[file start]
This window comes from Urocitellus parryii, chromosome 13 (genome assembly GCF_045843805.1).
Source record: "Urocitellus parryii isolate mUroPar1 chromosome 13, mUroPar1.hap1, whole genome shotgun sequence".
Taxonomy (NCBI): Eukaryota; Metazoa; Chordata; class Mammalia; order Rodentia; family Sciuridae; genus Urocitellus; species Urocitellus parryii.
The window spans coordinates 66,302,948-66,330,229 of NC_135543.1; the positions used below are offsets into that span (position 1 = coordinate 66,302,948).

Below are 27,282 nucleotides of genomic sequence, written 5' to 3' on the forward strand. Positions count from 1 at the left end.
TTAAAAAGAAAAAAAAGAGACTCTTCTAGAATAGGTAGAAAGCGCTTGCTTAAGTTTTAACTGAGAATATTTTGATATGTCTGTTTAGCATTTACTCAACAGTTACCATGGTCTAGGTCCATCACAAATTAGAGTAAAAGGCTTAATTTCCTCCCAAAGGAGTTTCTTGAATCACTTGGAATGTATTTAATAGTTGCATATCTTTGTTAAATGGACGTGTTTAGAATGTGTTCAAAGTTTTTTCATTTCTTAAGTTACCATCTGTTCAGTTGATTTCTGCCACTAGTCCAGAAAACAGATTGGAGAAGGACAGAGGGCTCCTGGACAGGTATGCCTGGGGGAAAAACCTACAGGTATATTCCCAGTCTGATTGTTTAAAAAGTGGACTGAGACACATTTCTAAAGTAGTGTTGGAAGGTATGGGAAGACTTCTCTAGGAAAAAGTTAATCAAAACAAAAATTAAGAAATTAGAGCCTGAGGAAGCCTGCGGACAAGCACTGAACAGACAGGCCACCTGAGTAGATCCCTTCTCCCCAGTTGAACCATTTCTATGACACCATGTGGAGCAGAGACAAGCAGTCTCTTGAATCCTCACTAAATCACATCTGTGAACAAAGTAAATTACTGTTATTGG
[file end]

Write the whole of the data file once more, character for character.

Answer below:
This window comes from Urocitellus parryii, chromosome 13 (genome assembly GCF_045843805.1).
Source record: "Urocitellus parryii isolate mUroPar1 chromosome 13, mUroPar1.hap1, whole genome shotgun sequence".
Taxonomy (NCBI): Eukaryota; Metazoa; Chordata; class Mammalia; order Rodentia; family Sciuridae; genus Urocitellus; species Urocitellus parryii.
The window spans coordinates 66,302,948-66,330,229 of NC_135543.1; the positions used below are offsets into that span (position 1 = coordinate 66,302,948).

Below are 27,282 nucleotides of genomic sequence, written 5' to 3' on the forward strand. Positions count from 1 at the left end.
TTAAAAAGAAAAAAAAGAGACTCTTCTAGAATAGGTAGAAAGCGCTTGCTTAAGTTTTAACTGAGAATATTTTGATATGTCTGTTTAGCATTTACTCAACAGTTACCATGGTCTAGGTCCATCACAAATTAGAGTAAAAGGCTTAATTTCCTCCCAAAGGAGTTTCTTGAATCACTTGGAATGTATTTAATAGTTGCATATCTTTGTTAAATGGACGTGTTTAGAATGTGTTCAAAGTTTTTTCATTTCTTAAGTTACCATCTGTTCAGTTGATTTCTGCCACTAGTCCAGAAAACAGATTGGAGAAGGACAGAGGGCTCCTGGACAGGTATGCCTGGGGGAAAAACCTACAGGTATATTCCCAGTCTGATTGTTTAAAAAGTGGACTGAGACACATTTCTAAAGTAGTGTTGGAAGGTATGGGAAGACTTCTCTAGGAAAAAGTTAATCAAAACAAAAATTAAGAAATTAGAGCCTGAGGAAGCCTGCGGACAAGCACTGAACAGACAGGCCACCTGAGTAGATCCCTTCTCCCCAGTTGAACCATTTCTATGACACCATGTGGAGCAGAGACAAGCAGTCTCTTGAATCCTCACTAAATCACATCTGTGAACAAAGTAAATTACTGTTATTGG